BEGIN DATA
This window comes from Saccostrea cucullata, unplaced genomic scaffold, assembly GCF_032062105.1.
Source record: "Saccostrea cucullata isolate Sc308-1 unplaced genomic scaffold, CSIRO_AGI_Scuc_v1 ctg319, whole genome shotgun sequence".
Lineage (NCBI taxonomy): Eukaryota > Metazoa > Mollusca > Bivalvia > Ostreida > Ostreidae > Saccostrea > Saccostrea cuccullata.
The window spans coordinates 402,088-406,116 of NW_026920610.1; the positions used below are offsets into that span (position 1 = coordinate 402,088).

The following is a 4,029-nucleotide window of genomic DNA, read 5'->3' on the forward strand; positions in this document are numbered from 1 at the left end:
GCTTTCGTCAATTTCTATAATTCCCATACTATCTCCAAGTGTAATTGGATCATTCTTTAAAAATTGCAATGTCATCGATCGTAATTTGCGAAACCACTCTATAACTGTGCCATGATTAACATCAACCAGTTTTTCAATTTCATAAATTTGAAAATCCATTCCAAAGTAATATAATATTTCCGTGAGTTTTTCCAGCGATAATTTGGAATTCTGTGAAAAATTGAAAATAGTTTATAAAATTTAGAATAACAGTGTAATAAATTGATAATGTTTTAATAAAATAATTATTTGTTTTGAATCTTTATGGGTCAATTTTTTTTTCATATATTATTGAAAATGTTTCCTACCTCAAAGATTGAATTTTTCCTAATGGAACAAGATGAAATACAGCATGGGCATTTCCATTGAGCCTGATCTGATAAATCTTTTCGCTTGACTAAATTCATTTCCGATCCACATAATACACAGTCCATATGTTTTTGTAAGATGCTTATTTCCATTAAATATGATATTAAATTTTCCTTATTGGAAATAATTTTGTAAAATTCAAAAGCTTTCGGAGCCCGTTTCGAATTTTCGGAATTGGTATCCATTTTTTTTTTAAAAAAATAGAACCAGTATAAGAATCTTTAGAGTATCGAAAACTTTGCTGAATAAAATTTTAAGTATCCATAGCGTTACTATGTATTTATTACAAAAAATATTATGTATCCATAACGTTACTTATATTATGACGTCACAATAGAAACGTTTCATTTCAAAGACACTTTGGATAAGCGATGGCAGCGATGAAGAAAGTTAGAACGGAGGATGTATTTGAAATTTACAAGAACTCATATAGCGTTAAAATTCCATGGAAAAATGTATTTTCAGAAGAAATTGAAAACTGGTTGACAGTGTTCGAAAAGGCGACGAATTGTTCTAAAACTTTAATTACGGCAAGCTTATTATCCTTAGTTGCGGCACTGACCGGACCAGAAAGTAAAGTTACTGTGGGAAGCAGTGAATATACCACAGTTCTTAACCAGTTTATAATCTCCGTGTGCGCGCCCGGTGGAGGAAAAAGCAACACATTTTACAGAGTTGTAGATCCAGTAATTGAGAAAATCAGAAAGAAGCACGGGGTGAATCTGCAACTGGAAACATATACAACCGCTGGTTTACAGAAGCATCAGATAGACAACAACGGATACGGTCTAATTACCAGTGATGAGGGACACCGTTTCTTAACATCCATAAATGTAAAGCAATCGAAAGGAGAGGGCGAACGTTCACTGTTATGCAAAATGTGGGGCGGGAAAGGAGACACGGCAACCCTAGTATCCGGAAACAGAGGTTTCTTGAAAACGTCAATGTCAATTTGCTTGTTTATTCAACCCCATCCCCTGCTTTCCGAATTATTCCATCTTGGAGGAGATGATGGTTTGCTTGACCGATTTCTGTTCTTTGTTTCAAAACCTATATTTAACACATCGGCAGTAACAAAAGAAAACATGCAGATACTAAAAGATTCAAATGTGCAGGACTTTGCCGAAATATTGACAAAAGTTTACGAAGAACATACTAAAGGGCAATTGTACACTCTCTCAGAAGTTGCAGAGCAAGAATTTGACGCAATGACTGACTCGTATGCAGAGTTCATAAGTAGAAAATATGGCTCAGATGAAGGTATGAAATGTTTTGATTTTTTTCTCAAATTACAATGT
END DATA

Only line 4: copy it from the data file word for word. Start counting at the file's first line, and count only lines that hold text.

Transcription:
The window spans coordinates 402,088-406,116 of NW_026920610.1; the positions used below are offsets into that span (position 1 = coordinate 402,088).